What is... Stress? Stressors. Positive? or Negative? It's all up to you! Coping with stress, which type are you? Sleep-deprived Singaporean workers among most stressed globally: Survey. SINGAPORE — Singaporeans are not only sleep deprived, but they are also among the most stressed at work globally, according to a survey by health service company Cigna released on Tuesday (Mar 26).
Nearly 92 per cent of Singaporeans surveyed were stressed from work, which was higher than the global average of 84 per cent. Of this group, 13 per cent said that the stress they faced was unmanageable. Singaporeans’ physical wellness index also dipped by 4.4 percentage points from last year, which the survey attributed to an increase in sleepless nights.
Of the 23 markets surveyed, Singapore had the fifth lowest wellness index, which was measured across five key indices — family, financial, physical, social and work. Singapore fell by a place from last year as its wellness index went down by 1.7 points to 57.8. The survey collated about 13,200 responses from over 24 countries, with a sample of 502 respondents in Singapore. Read also “Vulnerability will make it seem that you are not as competent. Singaporeans are among the most stressed at work, globally. Singaporeans are among the most stressed at work, globally, the 2019 Cigna 360 Well-Being Survey – Well and Beyond has revealed.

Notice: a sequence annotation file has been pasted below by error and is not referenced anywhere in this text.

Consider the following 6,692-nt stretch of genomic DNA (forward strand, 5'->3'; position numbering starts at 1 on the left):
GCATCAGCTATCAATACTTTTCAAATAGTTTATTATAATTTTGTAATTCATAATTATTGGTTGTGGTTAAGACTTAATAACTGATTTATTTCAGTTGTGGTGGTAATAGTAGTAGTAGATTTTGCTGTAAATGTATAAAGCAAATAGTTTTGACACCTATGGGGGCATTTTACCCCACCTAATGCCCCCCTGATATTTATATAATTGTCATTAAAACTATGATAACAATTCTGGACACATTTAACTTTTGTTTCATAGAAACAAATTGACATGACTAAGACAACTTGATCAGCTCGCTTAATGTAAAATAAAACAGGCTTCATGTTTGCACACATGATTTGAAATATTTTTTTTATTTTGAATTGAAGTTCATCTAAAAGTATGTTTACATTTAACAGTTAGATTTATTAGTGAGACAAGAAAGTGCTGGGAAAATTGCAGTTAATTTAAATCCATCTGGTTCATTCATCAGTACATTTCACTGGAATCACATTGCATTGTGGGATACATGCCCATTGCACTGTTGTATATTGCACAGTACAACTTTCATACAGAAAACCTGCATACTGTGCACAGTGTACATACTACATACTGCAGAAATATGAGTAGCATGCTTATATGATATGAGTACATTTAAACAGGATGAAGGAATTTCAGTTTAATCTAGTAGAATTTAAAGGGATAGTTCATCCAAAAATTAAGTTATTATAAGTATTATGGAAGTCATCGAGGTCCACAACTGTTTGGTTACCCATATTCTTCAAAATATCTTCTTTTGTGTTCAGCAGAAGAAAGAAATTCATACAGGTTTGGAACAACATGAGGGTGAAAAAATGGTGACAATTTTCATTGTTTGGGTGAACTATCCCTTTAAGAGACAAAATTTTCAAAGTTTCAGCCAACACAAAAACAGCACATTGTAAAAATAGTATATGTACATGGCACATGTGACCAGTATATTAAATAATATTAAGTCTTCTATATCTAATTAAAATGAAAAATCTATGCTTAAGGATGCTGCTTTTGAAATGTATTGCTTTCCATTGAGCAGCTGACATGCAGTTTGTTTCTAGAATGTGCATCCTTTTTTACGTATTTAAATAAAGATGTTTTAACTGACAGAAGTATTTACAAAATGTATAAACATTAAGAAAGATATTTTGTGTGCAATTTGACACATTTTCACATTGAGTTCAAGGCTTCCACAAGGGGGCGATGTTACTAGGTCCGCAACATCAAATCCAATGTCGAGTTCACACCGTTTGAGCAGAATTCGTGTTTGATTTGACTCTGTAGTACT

In fact, of the five indices used to examine perceptions of well-being – family, financial, physical, work and social, work is a leading cause of rising stress levels in the country. Financial concerns and health concerns follow as the second and third respectively. More importantly, the ‘always on’ corporate culture that is prevalent in Singapore is another contributor of stress, particularly among women – 71% feel they work in such a culture, as compared to 66% of men. On this, April Chang, Chief Executive Officer, Cigna Singapore, said: “A busy work life, combined with an ‘always on’ culture, is impacting the physical and social well-being of Singaporeans.